The following article was written by Scott Gurst and was originally printed in the December 1990 issue of USA Ultimate’s (then UPA) Newsletter. Skyd thanks USA Ultimate for generously sharing this article with the Ultimate community at large. Skyd will be posting articles from USAU’s newsletter archive on a regular basis.
New York Ultimate, rallying behind team leader Kenny Dobyns, became the first team in ten years to repeat as Open Division champion by defeating the West Region champion Iguanas by the score of 20-14. New York reached the Finals by crushing the over-matched Windy City by the score of 21-9, while the Iguanas engaged in a mean-spirited 43-goal marathon, scoring the last two goals to defeat First Time Gary, 22-21, in the Semi-Finals.
Warm temperatures, bright sunshine, and a mild breeze greeted the players as they lined up to start the finals. After trading downwind goals to make it 1-1, blocks by Vanderschraff, Warsen, Dobyns, Yonda, and Blau lead to five consecutive goals for the New Yorkers, who appeared to be scoring at both ends with relative ease. New York’s tenacious defense was stifling the team from Southern California, who looked tentative and nervous in their first national finals appearance. At 6-1, it appeared that this could be a classic Super Bowl type blow-out.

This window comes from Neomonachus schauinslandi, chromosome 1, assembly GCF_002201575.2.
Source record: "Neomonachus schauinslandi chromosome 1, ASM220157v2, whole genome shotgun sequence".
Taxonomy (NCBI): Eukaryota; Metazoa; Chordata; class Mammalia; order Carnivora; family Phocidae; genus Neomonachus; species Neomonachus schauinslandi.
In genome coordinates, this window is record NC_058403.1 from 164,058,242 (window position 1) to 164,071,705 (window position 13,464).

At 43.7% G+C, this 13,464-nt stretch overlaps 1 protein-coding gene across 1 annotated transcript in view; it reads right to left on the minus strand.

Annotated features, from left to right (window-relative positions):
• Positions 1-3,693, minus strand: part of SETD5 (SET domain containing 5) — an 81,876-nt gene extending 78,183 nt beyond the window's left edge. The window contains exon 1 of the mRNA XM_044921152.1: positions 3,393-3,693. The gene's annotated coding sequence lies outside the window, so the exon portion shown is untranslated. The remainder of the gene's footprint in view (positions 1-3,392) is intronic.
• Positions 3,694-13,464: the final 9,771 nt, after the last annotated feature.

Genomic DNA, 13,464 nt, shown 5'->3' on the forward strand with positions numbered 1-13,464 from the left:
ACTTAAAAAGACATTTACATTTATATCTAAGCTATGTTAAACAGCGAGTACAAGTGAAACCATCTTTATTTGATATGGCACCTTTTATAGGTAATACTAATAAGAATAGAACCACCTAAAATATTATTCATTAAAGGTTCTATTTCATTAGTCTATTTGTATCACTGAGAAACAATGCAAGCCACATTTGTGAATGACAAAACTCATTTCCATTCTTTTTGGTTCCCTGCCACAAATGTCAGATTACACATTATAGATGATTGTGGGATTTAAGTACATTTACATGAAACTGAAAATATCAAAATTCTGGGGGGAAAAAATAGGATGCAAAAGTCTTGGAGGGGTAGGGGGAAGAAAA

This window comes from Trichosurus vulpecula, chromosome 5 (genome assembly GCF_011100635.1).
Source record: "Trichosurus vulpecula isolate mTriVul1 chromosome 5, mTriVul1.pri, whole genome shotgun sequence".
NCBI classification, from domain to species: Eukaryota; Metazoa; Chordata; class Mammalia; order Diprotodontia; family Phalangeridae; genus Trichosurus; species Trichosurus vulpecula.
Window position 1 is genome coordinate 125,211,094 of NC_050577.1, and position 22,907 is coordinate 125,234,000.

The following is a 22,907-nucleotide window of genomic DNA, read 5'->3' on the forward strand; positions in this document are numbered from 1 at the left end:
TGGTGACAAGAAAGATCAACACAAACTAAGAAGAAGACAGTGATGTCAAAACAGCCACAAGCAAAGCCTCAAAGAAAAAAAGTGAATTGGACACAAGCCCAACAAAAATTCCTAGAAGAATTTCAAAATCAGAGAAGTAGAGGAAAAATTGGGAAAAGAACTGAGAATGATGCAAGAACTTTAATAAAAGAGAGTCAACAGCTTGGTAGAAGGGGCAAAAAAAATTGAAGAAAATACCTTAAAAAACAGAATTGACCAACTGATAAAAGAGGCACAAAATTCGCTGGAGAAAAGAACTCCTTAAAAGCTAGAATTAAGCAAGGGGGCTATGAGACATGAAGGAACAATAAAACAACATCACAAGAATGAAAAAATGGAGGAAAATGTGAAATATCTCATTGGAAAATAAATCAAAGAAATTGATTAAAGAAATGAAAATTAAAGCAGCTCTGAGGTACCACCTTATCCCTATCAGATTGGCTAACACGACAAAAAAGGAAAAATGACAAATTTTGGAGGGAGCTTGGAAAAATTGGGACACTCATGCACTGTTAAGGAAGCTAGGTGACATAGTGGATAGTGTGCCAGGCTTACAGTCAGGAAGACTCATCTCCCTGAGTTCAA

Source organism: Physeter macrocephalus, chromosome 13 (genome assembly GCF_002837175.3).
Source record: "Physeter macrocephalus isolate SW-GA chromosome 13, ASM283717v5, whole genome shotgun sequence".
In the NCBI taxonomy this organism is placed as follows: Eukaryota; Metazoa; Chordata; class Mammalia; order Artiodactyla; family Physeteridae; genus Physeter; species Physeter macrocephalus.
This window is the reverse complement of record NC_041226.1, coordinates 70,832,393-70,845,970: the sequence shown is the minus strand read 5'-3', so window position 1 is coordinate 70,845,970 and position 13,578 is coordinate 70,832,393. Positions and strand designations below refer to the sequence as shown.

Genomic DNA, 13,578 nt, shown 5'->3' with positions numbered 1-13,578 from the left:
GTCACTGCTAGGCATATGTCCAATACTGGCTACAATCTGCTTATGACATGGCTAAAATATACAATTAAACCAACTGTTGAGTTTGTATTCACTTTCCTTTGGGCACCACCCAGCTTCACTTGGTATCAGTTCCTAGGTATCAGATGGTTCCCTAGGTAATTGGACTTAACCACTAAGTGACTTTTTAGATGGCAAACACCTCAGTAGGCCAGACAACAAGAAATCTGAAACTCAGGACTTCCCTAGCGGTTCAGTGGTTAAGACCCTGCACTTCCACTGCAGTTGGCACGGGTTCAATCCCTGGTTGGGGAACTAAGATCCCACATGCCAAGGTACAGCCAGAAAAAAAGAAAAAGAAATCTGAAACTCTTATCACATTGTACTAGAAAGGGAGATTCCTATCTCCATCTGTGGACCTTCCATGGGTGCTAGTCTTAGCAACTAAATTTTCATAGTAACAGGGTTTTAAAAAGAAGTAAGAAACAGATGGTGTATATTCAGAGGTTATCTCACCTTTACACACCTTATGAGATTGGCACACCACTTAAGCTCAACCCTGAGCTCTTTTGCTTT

But it wasn’t to be. The Iguanas scored downwind to make it 6-2, and then Brent Russell point blocked Dobyns and caught the upwind goal to make it 6-3. Now putting with the wind at their backs, the Iguanas slapped a zone on the New York team and forced a turnover. Russell made a nice layout grab in the end zone to cut the margin to 6-4. Suddenly, it was a game again.
The two teams traded downwind goals to make it 7-5, then played the next four points without a single turnover taking the score to 9-7.
After Dan Weiss missed Mike Yonda with a pass, the Iguanas began to work upwind against New York’s tough zone defense. Unable to move upfield quickly, handlers Scott Epps, Greg Pinz, and Rich Gallagher showed great patience against the zone, working laterally across the field, going upfield to popper Rick Dinacola. The Iguanas couldn’t break the zone, however, and after 51 passes, threw the disc away. The tired New Yorkers called time out.
After the time out, New York came out flat and immediately turned the disc over. The Iguanas wasted no time hitting Cliff Smith in the end zone for the upwind goal, cutting New York’s lead to a single goal. The Iguanas were now playing tough, playing with confidence, playing with the wind at their backs and a chance to tie the game.
However, as he always seems to do, Kenny Dobyns came up with a big play when New York needed it most. At 9-8 and going into the wind, Dennis Warsen floated a pass into the end zone for Dobyns who was well covered by Brent Russell. Dobyns, giving away a few inches, anticipated the path of the disc, established position, and out-jumped Russell for a critical upwind goal, taking the score to 10-8.